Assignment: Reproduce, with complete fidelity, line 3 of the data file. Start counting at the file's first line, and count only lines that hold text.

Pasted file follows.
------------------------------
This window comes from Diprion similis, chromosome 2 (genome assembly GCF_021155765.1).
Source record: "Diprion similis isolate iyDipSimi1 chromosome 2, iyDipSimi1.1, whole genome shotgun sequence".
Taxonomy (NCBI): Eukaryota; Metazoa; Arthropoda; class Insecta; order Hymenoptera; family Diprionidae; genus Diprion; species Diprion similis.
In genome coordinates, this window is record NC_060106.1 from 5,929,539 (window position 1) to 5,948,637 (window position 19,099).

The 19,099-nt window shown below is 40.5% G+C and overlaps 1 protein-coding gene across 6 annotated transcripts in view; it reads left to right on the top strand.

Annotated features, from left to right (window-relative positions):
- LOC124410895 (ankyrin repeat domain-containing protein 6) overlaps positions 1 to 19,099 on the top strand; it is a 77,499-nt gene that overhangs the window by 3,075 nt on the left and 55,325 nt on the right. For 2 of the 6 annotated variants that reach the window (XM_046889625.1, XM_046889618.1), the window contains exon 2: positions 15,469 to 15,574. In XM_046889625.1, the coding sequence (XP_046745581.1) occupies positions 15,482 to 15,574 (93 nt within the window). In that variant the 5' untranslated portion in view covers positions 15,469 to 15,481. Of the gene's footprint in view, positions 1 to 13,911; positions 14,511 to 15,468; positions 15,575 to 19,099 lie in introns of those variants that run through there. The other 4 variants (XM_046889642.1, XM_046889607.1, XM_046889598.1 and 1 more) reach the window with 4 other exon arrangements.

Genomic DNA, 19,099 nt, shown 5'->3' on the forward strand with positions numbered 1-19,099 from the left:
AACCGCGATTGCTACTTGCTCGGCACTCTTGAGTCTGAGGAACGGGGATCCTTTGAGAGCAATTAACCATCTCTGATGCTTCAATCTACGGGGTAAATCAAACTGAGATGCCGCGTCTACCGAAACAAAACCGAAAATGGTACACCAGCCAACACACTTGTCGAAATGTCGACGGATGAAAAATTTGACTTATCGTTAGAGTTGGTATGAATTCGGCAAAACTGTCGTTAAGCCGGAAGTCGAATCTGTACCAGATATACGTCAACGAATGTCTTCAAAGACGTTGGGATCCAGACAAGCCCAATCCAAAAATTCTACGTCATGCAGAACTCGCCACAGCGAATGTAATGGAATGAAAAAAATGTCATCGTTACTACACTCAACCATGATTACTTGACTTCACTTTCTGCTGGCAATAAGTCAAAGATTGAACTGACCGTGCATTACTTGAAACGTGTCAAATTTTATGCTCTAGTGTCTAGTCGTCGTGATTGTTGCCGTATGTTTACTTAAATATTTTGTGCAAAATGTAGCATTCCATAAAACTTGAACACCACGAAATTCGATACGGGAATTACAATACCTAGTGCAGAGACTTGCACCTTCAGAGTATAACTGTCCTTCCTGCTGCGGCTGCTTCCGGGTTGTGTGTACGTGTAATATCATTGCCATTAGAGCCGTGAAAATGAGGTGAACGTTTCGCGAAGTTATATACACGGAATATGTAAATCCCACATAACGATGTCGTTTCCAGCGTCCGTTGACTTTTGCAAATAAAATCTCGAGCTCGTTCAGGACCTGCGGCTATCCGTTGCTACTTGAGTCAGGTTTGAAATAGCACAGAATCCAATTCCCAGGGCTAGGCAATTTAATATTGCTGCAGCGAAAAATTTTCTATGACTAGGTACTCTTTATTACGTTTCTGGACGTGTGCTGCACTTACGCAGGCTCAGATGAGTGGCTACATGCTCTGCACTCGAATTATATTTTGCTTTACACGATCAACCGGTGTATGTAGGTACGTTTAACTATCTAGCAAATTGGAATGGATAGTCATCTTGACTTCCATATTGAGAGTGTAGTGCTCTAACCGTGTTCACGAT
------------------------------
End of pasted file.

Taxonomy (NCBI): Eukaryota; Metazoa; Arthropoda; class Insecta; order Hymenoptera; family Diprionidae; genus Diprion; species Diprion similis.